Natural controls do not significantly reduce mosquito populations. Birds, bats, dragonflies, and fish eat mosquitoes but do not reduce their numbers significantly.
Chemical control is necessary for heavy infestations. Sprays reduce the number of biting females and some products treat standing water. Topical sprays repel biting mosquitoes. Ear tags, back rubbers, or dust bags will protect cattle against mosquito adults without further intervention, but you should monitor water sources for larvae.
Products containing Bacillus thuringiensis israelensis (Bti) and B. sphaericus kill larvae effectively.
The black fly is a small humpbacked fly that can irritate and even kill livestock. Black flies depend on flowing water for their larvae and are found along fast-moving rivers, particularly in northeast Texas.
The female black fly lays eggs near a riverbed. The larvae attach themselves to vegetation and filter food from the water. Black fly adults can emerge from their Photo by J.V. Robinson pupal cases in such large numbers that they can suffocate cattle.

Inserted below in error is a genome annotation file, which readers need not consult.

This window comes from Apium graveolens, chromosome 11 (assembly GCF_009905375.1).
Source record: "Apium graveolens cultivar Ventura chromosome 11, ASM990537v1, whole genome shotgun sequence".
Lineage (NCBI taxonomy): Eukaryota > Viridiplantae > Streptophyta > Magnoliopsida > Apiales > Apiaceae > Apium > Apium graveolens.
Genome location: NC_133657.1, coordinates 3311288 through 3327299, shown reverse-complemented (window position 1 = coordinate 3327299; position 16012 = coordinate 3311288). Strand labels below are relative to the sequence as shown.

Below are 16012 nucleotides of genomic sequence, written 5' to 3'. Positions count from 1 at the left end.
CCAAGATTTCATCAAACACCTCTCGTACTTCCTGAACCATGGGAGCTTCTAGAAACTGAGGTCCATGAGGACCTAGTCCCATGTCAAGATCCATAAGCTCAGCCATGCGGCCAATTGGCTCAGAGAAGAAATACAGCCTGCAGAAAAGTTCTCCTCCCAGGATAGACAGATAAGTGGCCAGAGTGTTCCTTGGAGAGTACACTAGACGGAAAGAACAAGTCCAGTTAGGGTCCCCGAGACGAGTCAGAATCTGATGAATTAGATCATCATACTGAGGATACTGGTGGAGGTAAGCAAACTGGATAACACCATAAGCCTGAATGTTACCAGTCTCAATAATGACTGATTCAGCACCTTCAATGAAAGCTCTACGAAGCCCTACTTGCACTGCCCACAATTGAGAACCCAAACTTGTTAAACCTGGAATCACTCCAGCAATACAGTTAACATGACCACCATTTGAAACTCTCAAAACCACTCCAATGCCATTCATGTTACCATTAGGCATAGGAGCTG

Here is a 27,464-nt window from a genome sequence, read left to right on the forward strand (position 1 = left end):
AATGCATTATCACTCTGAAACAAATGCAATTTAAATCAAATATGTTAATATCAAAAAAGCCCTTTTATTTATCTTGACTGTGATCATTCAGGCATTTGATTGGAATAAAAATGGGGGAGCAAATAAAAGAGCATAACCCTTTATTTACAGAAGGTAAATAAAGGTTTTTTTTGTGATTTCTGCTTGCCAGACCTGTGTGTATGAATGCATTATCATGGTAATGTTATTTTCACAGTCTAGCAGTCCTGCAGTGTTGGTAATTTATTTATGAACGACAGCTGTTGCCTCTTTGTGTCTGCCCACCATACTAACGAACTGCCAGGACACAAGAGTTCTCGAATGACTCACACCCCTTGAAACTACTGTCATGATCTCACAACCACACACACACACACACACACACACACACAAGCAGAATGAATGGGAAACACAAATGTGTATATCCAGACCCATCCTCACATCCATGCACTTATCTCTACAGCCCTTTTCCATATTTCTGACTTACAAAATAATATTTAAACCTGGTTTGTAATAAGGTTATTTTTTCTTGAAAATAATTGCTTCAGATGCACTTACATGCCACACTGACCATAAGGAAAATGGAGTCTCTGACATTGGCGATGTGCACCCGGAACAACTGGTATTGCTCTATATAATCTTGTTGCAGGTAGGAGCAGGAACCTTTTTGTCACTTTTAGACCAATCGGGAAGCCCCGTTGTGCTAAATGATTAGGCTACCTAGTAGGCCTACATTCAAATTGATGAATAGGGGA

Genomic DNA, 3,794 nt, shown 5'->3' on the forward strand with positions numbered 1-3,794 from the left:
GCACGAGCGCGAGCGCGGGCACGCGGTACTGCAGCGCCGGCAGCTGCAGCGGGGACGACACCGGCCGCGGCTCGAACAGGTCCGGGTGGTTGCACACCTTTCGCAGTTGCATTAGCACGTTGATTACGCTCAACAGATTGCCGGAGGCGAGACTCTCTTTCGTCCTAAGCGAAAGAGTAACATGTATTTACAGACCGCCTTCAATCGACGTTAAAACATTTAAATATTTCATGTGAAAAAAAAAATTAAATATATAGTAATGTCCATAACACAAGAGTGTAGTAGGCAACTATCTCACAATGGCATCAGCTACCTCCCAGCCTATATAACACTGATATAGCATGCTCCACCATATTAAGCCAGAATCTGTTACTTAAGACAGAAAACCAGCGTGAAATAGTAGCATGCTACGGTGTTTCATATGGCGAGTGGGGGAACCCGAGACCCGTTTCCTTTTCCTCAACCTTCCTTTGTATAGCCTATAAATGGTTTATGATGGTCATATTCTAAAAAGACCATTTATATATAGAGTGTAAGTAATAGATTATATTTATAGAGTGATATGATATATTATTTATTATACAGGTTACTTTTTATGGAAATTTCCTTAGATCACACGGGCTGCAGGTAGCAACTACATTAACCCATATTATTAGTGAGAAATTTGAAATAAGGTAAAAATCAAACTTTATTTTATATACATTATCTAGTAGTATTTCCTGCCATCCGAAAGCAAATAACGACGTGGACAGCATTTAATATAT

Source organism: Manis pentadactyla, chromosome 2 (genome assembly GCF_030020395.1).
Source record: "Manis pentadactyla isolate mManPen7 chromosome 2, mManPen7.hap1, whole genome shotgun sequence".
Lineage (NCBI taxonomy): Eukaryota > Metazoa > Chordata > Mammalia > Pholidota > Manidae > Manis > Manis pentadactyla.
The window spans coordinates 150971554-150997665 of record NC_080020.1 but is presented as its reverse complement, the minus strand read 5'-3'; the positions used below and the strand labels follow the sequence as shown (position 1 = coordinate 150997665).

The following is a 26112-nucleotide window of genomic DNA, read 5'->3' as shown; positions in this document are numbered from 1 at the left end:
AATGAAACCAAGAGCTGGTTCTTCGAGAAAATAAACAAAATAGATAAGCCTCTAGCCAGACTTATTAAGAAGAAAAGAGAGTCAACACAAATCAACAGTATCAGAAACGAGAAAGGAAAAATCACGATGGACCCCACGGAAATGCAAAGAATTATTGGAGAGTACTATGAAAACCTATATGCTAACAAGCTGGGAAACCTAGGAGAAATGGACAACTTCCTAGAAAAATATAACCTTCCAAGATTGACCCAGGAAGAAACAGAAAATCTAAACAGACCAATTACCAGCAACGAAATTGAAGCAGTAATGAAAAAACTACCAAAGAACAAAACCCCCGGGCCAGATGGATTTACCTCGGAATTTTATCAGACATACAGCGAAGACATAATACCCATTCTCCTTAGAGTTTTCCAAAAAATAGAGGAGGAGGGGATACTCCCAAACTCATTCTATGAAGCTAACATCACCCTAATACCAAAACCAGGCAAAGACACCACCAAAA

Black flies have a painful bite and can transmit diseases. Black fly swarms can make cattle crash into structures, stampede, and even trample calves.
These flies are best managed at the larval stage by treating the water where they grow. Treating cattle with dusts, ear tags, back rubbers, pour-ons and sprays will limit the number of black fly attacks. For additional protection, use shelter, smoldering fire, permethrin-based repellents and white petroleum jelly on the ears.
A single cow can harbor more than a million lice. Symptoms include lameness, dermatitis, hair loss, allergic responses, and skin crusting or scabbing. Lice cause anemia, lower milk production and inhibit feed efficiency and weight gain. They also lower the animal’s resistance and increase secondary diseases and mortality.
The cattle biting louse (Bovicola bovis) feed on hair and scales and prefers the top line of the animal’s back, especially the withers. It can spread to other parts in heavy infestations.
Four species of lice suck blood from cattle:
▶ The short nosed cattle louse (Haematopinus eurysternus)
▶ The longnosed cattle louse (Linognathus vituli), which occurs in greater numbers on calves than mature cattle; it can be found all over the body but prefers the shoulders, back, neck, and dewlap.